The Museum of Far Eastern Antiquities
works to serve as a living museum of Asian cultures, a forum for experience and insight, as well as a constantly changing scene for meeting, investigating and debating the role of Asia in the world covering cultures and tradition today and tomorrow.
It lies in a lovely setting on Skeppsholmen island in central Stockholm, right between the Nationalmuseum and the Museum of Modern Art.
Today the museum collections contain nearly 100 000 objects. Most are Chinese archaeological artefacts and artistic pieces, though through purchase and generous donations the museum has managed to increase its collections from Korea, Japan, India and Southeast Asia. The museum also boasts a large, equally well known Far Eastern Library that includes material from the Royal Library and the Stockholm University Library as well.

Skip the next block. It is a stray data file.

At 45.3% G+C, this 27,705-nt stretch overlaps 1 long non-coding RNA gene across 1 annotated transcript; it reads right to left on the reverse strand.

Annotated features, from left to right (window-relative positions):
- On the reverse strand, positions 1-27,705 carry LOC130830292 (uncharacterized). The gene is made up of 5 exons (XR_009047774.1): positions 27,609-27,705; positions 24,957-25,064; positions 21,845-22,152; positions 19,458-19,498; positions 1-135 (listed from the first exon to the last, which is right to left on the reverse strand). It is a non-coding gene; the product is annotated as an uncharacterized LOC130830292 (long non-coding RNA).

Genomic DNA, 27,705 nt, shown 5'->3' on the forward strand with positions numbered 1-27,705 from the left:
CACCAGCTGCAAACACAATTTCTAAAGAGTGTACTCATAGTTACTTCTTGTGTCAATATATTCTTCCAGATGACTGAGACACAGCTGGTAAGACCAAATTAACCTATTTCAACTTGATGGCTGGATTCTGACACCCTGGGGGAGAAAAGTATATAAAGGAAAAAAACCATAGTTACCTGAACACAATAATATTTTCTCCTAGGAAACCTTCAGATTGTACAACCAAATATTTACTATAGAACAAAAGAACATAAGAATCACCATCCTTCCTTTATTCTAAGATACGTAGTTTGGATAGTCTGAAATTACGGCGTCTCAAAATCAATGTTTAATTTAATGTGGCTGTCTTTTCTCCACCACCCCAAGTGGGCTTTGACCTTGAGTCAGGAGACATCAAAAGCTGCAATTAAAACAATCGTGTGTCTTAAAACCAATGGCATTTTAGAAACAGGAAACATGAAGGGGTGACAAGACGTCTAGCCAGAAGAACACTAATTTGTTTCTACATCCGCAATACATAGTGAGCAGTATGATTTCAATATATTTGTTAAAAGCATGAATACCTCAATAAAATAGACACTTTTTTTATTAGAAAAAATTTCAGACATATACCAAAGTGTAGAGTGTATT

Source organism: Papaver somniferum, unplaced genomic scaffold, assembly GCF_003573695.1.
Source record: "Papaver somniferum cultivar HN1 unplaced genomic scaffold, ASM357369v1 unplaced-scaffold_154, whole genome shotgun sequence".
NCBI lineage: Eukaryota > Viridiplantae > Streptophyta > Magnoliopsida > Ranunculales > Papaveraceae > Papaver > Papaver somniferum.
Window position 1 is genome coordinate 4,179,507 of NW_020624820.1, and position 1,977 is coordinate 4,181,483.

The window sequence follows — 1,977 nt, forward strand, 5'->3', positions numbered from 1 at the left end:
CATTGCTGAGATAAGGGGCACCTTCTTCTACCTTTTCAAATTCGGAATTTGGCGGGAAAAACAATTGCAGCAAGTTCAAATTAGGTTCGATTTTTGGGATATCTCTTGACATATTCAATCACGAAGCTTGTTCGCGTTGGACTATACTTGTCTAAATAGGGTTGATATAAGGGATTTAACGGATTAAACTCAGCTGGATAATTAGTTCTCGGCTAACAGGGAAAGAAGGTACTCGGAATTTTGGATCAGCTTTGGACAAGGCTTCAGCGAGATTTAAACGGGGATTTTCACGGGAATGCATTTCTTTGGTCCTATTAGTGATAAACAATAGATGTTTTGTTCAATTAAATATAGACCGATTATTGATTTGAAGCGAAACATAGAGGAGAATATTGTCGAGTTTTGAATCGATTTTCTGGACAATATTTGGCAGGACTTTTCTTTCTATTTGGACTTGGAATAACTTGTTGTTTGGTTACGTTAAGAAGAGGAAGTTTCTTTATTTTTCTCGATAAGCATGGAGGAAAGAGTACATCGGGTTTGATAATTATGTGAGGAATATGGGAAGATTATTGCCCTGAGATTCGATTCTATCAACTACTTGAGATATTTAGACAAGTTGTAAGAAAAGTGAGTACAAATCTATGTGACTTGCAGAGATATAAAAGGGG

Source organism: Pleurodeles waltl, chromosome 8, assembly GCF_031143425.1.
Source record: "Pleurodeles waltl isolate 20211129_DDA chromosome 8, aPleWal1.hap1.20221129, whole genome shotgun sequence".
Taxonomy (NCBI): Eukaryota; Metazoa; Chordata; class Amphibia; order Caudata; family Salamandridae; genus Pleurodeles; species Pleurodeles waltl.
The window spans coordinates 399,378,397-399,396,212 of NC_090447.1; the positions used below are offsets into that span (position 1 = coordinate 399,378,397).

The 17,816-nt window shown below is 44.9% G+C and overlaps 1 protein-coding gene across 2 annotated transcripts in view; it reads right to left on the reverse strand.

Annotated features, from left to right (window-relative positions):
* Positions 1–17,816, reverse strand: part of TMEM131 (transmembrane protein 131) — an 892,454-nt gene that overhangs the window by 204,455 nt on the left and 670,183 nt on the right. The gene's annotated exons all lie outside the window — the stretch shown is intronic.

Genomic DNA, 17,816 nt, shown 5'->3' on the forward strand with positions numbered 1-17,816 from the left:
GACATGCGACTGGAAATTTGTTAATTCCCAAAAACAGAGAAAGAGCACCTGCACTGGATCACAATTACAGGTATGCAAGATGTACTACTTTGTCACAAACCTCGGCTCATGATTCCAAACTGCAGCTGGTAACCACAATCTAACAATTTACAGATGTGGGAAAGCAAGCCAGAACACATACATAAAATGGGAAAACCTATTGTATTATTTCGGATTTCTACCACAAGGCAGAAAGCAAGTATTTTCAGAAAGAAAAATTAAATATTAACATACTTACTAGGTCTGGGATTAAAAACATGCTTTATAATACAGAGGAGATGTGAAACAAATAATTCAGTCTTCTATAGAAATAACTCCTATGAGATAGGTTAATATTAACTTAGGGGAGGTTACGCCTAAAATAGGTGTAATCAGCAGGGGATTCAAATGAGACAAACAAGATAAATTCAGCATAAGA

The history of the Museum of Far Eastern Antiquities can be traced to 1926 when it was established in the capital city as a national museum with its current name. The core of the collections was the archaeological collections brought home from China by Johan Gunnar Andersson, also called Kina-Gunnar. In 1959 the decision was made to transfer the collections of art, as well as arts and crafts from Eastern and Southeastern Asia then held by the Nationalmuseum. The result was the current Museum of Far Eastern Antiquities.
The main museum building served as armoury for the Swedish Navy. Built in the 18th century, the edifice has been renovated for the museum's use.
The museum edifice was built in the 1700s to serve as the stables and quarters for the Royal Guards of Charles XII.
In addition to its exhibition operations, the Museum of Far Eastern Antiquities does scientific research, publishes material in its area and has a teaching, as well as caring for and preserving the objects.
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